With life expectancies growing, many of us face conversations we never thought we’d have. One of these is talking to a loved one about assisted living.
This is a conversation few people look forward to having. But waiting to have it could be dangerous for your loved one. And planning for it makes having “the talk” much easier once the time comes.
So, How Likely Is This Conversation?
First, let’s look at how likely it is you’ll have to have this conversation.
Life expectancy statistics can be confusing. While the average lifespan in America is 78.6 years, the CDC breaks life expectation down in numerous ways. Current age, race, and sex are the biggest determinants.
For example, if you make it to age 80, you’ve probably got another eight to 10 years left. And if you’re a woman, you’ll probably live around 5 years longer than your male counterparts (that gap used to be closer to 8 years).
In other words, chances are good that you’ll need to have the talk with a loved one.
Signs it May Be Time for Assisted Living
Of course, age isn’t the only indicator that someone needs assisted living. There are healthy folks in their 90s who are still going strong and living independently.
The U.S. Department of Health and Human Services (HHS) describes six activities of daily living (ADLs), also known as personal care needs. These include:
- Getting into or out of bed or chairs (called transferring)
- Incontinence care (ability to change colostomy bag or catheters)
- Using the toilet
If your loved one can still perform most (i.e. four or more) of these functions without assistance, they probably don’t need assisted living.
HHS also describes the instrumental activities of daily living (IADLs) as indicators that it may be time for assisted living or long-term care. Answer these questions:
Is your loved one’s home usually messy or odorous?
Are they still good at handling money? Are bills paid on time?
Can they prepare their own meals? How about cleaning up afterward?
Are they able to shop for personal needs, such as groceries and clothing items?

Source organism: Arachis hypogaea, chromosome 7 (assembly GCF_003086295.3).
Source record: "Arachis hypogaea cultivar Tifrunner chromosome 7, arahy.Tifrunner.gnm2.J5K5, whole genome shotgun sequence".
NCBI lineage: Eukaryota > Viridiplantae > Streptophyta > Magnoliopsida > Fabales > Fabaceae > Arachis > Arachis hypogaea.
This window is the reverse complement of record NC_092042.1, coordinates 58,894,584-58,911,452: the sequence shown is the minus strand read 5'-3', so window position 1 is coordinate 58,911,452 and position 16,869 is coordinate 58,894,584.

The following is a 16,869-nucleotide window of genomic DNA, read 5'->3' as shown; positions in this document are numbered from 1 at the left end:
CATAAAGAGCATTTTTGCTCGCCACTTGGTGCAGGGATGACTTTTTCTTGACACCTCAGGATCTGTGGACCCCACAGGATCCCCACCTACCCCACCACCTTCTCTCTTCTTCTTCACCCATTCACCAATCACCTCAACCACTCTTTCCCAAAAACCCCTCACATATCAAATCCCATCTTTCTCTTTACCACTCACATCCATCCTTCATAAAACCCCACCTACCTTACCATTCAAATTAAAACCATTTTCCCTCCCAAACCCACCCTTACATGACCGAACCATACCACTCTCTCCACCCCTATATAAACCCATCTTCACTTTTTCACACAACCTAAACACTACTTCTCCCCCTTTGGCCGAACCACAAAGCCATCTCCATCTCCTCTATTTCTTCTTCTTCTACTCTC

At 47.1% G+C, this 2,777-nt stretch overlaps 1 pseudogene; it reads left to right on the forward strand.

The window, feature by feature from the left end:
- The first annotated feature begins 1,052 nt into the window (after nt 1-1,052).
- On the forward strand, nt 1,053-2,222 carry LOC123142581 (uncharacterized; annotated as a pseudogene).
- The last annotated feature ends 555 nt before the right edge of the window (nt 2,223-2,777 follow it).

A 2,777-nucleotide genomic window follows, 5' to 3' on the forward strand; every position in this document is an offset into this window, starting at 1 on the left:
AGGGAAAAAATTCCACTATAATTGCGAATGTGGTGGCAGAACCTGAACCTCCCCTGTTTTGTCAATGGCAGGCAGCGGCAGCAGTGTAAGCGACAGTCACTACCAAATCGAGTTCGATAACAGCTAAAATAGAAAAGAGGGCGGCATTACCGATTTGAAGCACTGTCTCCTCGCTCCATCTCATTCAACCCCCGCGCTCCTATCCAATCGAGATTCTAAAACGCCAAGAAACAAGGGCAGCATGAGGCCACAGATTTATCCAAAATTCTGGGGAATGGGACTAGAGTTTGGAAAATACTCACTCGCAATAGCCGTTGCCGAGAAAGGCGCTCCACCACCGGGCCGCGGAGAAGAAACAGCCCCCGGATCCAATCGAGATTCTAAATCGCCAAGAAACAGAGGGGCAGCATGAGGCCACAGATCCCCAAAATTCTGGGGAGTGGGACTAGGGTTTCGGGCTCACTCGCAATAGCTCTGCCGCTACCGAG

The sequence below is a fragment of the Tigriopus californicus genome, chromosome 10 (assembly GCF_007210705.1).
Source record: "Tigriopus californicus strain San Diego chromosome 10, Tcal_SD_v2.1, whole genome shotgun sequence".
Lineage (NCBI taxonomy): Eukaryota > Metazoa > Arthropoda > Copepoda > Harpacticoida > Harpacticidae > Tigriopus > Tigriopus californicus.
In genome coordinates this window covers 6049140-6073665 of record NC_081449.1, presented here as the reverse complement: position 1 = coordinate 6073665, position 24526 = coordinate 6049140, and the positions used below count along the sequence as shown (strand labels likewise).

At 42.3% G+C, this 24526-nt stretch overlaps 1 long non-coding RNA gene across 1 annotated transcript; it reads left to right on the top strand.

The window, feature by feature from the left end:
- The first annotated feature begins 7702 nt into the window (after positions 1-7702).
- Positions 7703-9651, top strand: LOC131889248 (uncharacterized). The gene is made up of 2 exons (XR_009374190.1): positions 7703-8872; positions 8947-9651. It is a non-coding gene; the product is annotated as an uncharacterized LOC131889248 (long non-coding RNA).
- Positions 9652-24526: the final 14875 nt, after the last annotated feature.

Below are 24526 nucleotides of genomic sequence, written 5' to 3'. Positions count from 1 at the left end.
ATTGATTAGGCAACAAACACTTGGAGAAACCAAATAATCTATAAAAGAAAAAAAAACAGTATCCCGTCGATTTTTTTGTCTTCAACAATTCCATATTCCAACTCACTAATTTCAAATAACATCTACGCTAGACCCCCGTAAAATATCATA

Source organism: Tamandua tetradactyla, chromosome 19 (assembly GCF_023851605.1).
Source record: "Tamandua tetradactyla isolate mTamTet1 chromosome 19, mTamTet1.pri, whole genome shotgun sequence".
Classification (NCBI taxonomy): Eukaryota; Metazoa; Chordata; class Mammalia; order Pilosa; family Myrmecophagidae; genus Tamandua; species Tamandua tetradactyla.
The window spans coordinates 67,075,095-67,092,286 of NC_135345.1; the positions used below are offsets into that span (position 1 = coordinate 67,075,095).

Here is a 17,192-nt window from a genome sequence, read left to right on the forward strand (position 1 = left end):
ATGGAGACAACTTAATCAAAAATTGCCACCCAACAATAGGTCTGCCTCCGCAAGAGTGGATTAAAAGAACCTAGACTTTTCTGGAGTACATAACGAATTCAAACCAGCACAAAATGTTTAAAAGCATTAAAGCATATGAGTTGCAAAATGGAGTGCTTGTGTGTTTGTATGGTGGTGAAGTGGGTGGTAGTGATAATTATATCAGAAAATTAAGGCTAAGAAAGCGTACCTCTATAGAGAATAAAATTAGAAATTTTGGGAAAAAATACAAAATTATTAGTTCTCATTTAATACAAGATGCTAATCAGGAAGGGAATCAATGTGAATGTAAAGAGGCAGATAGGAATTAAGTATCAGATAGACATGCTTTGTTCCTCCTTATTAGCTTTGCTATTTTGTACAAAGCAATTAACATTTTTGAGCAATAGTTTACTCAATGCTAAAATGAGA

Do they remember to take their medication? Are there pills left over, or do they need refills too often?
Are they capable of communicating via telephone or other devices?
Can they respond to emergency alerts, such as a smoke alarm?
Are their pets well cared for?
As with the ADLs, if you can answer “Yes” to most of these questions, your loved one is probably still okay to live alone.
Is Your Loved One Truly Independent Now?
This question can be a bit more difficult to answer. That’s because we often don’t consider how much assistance our loved one actually receives.
If you were able to answer “Yes” to the ADL and IADL questions only because your loved one receives regular assistance from family and friends, then they aren’t truly independent.
That doesn’t mean that going over to mow Mom’s lawn once a week, or hiring a cleaning service to help keep the house clean, indicates she can no longer care for herself – particularly if she easily handles the other tasks.
But many well-meaning people enable their loved one’s current living situation. Running them to the grocery store, delivering meals, paying the bills, trips to the doctor. If you and that friendly neighbor disappeared tomorrow, would Mom still be okay at home alone?
What About Caregivers?
If your loved one has a caregiver – or if you are that person – they may also show signs that it’s time for your loved one to enter assisted living.
Caregivers often begin to experience levels of stress that A Place for Mom likens to PTSD. Often, this is due to caring for someone who has dementia. But it also happens when your loved one’s needs simply require greater levels of care than the caregiver is equipped to handle.
Hyper-vigilance, avoidance, and anxiety are common signs of caregiver burnout. Caregivers may also feel isolated, angry, or resentful, all of which often lead to feelings of guilt.
Preparing for the Talk
It helps to prepare for the talk, particularly if your loved one has received a diagnosis like dementia. Spend some time researching the condition, talking to other caregivers, and investigating your options.
It’s also helpful to talk to any other caregivers in your loved one’s life, including that friendly neighbor down the street. This helps ensure everyone understands the reasoning behind the decision, which makes it easier for you. This is particularly true if your loved one is resistant at first. Your job is easier when there are other parties helping to build excitement and support for the idea.
You should also visit some of the communities that interest you. This gives you a much better idea of what you’re proposing.
Finally, it’s usually best if there is a series of conversations leading up to the final “it’s time” talk. This is especially true in the event your loved one has a condition that often leads to long-term care, such as Alzheimer’s disease.
Having the Talk
Remember to put on your empathy hat before having this conversation. Assisted living has changed dramatically, but your loved one’s only experience of it may be when their own parent or grandparent needed such care.
Discuss your concerns and share your observations. Talk about the different types of care. Describe the communities you discovered during your research. And, of course, schedule a visit with your loved one. Most assisted living communities welcome visits, particularly during lunchtime. This lets your loved one experience the social aspect of the facility and meet other residents. This type of experience goes a long way toward addressing their fears.
For more tips, watch Having the Conversation, offered by A Place for Mom.
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